Kobi Marimi to Represent Israel at Eurovision 2019

by | Feb 28, 2019 | Entertainment, Hillel Ontario | 0 comments

As we all remember from Out of Sync, Netta Barzilai was the 2018 Eurovision winner representing Israel, and she has become an international superstar. Her hit song Toy is a worldwide phenomenon, and her newest song Bassa Sababa is climbing the charts. It’s a new year and it’s time to crown the 2019 Eurovision winner taking place in Tel Aviv, Israel!

Eurovision is a singing competition that takes place during a five day period in May, featuring the best new talent in Europe and a few countries outside of Europe. The competition is voted by celebrity musical judges as well as a fan vote. Israel has been participating in Eurovision since 1973 and 35 out of 41 times an Israeli representative has made it to the finals. Thanks to Netta’s win last year, this year will be the third time that Israel will host the show.

Meet 27-year-old Kobi Marimi, the talented Israeli who will be representing his country in this year’s Eurovision. Does anyone else think he looks like Freddie Mercury? Born in Ramat, Gan, Israel, Marimi began singing when he was 13 years old and never received any professional vocal coaching.

Marimi blew away the competition during his time on the television show HaKokhav HaBa (also known as Rising Star). After being eliminated during the quarter-finals of the competition, he was given a second chance and redeemed himself with an outstanding performance of Bob Dylan’s Knockin’ on Heaven’s Door. Since Marimi is representing Israel, which is the host country, he bypasses the semi-final round and is automatically placed in the grand finale of Eurovision. He will perform a song titled Home, which was written for him, in the final round.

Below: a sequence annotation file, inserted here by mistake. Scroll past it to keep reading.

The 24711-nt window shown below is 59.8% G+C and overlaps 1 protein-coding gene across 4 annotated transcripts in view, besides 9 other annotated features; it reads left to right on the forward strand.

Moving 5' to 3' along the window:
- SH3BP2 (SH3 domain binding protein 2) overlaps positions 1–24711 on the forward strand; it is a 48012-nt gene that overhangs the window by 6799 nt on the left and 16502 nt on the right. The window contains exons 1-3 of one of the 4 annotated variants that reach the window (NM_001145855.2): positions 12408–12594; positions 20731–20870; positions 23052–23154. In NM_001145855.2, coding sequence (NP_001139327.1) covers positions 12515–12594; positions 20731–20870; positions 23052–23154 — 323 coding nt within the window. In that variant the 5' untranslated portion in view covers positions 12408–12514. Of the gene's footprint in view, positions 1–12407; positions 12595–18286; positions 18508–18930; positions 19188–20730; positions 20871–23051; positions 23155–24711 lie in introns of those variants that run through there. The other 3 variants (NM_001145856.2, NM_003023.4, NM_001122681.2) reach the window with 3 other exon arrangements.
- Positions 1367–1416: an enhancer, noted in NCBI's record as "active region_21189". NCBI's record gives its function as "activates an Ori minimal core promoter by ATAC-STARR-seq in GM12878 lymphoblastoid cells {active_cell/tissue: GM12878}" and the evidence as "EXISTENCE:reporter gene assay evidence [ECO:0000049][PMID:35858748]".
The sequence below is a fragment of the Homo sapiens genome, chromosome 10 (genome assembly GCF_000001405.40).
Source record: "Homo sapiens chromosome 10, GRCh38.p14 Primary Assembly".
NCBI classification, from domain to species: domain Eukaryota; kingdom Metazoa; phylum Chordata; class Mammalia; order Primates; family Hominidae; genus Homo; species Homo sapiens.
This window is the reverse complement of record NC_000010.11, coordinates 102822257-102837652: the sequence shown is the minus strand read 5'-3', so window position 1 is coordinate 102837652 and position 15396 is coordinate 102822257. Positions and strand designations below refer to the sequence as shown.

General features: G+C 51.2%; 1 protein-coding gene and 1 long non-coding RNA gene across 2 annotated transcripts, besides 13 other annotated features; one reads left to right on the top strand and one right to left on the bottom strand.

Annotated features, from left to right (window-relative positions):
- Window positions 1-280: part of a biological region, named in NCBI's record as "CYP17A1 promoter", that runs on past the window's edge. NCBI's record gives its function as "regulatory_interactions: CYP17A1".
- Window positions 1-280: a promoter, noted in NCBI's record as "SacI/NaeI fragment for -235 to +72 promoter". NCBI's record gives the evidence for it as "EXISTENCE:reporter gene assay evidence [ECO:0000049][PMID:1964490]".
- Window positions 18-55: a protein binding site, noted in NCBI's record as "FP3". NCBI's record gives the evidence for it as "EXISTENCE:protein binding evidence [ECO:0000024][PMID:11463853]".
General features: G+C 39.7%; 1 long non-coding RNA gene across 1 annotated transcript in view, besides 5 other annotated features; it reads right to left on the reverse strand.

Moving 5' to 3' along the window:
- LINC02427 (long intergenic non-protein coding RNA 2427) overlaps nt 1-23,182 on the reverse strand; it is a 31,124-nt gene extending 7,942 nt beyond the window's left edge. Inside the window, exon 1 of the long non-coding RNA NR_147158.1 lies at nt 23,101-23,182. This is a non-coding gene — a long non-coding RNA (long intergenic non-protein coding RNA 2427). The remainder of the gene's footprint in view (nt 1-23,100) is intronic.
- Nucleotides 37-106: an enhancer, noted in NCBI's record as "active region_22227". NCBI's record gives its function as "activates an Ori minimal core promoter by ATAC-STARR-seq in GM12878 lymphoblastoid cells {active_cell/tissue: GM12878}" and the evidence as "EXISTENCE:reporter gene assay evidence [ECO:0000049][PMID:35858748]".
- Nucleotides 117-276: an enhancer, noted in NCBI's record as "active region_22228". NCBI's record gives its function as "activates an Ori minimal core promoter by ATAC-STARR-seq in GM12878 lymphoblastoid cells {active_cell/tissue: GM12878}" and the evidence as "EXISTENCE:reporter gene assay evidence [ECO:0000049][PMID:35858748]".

We wish him the best of luck when Eurovision 2019 premieres May 14. Maybe we can have him perform next year at Out of Sync? Listen to the top covers that he sang during The Rising Star Competition, and you’ll be blown away by his rich, deep voice!

Hallelujah –  Leonard Cohen

Let it Be- The Beatles

Jar of Hearts – Christina Perri